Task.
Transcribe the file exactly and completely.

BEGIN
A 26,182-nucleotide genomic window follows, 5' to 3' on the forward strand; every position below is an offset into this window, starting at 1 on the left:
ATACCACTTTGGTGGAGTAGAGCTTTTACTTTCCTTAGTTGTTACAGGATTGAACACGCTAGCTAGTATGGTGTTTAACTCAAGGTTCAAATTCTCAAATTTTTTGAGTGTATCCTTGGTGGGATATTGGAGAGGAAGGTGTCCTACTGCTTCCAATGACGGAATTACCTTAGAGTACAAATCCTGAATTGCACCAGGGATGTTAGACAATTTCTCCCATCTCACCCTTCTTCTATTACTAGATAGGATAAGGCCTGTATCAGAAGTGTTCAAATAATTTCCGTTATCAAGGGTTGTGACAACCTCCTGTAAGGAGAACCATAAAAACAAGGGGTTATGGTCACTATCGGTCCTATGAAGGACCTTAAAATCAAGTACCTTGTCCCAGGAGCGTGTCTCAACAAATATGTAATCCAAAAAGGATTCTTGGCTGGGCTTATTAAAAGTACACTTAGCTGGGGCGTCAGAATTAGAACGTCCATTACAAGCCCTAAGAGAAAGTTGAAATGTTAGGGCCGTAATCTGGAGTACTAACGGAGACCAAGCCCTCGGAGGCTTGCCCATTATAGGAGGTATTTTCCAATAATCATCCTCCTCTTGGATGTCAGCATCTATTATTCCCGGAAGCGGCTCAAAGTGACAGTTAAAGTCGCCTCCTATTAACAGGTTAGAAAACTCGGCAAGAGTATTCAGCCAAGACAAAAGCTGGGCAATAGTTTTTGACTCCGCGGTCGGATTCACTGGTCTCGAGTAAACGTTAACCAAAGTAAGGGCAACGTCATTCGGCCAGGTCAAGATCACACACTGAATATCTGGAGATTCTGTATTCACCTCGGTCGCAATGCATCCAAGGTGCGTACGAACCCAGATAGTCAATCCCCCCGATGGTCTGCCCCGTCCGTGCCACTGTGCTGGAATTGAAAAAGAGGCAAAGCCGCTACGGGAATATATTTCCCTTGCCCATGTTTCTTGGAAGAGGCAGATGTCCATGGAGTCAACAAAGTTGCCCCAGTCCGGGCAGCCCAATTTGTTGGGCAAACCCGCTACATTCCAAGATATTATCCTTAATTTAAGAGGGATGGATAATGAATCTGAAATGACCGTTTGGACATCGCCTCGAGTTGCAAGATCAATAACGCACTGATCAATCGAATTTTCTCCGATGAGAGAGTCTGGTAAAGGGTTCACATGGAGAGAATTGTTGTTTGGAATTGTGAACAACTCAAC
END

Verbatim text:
A 26,182-nucleotide genomic window follows, 5' to 3' on the forward strand; every position below is an offset into this window, starting at 1 on the left:
ATACCACTTTGGTGGAGTAGAGCTTTTACTTTCCTTAGTTGTTACAGGATTGAACACGCTAGCTAGTATGGTGTTTAACTCAAGGTTCAAATTCTCAAATTTTTTGAGTGTATCCTTGGTGGGATATTGGAGAGGAAGGTGTCCTACTGCTTCCAATGACGGAATTACCTTAGAGTACAAATCCTGAATTGCACCAGGGATGTTAGACAATTTCTCCCATCTCACCCTTCTTCTATTACTAGATAGGATAAGGCCTGTATCAGAAGTGTTCAAATAATTTCCGTTATCAAGGGTTGTGACAACCTCCTGTAAGGAGAACCATAAAAACAAGGGGTTATGGTCACTATCGGTCCTATGAAGGACCTTAAAATCAAGTACCTTGTCCCAGGAGCGTGTCTCAACAAATATGTAATCCAAAAAGGATTCTTGGCTGGGCTTATTAAAAGTACACTTAGCTGGGGCGTCAGAATTAGAACGTCCATTACAAGCCCTAAGAGAAAGTTGAAATGTTAGGGCCGTAATCTGGAGTACTAACGGAGACCAAGCCCTCGGAGGCTTGCCCATTATAGGAGGTATTTTCCAATAATCATCCTCCTCTTGGATGTCAGCATCTATTATTCCCGGAAGCGGCTCAAAGTGACAGTTAAAGTCGCCTCCTATTAACAGGTTAGAAAACTCGGCAAGAGTATTCAGCCAAGACAAAAGCTGGGCAATAGTTTTTGACTCCGCGGTCGGATTCACTGGTCTCGAGTAAACGTTAACCAAAGTAAGGGCAACGTCATTCGGCCAGGTCAAGATCACACACTGAATATCTGGAGATTCTGTATTCACCTCGGTCGCAATGCATCCAAGGTGCGTACGAACCCAGATAGTCAATCCCCCCGATGGTCTGCCCCGTCCGTGCCACTGTGCTGGAATTGAAAAAGAGGCAAAGCCGCTACGGGAATATATTTCCCTTGCCCATGTTTCTTGGAAGAGGCAGATGTCCATGGAGTCAACAAAGTTGCCCCAGTCCGGGCAGCCCAATTTGTTGGGCAAACCCGCTACATTCCAAGATATTATCCTTAATTTAAGAGGGATGGATAATGAATCTGAAATGACCGTTTGGACATCGCCTCGAGTTGCAAGATCAATAACGCACTGATCAATCGAATTTTCTCCGATGAGAGAGTCTGGTAAAGGGTTCACATGGAGAGAATTGTTGTTTGGAATTGTGAACAACTCAAC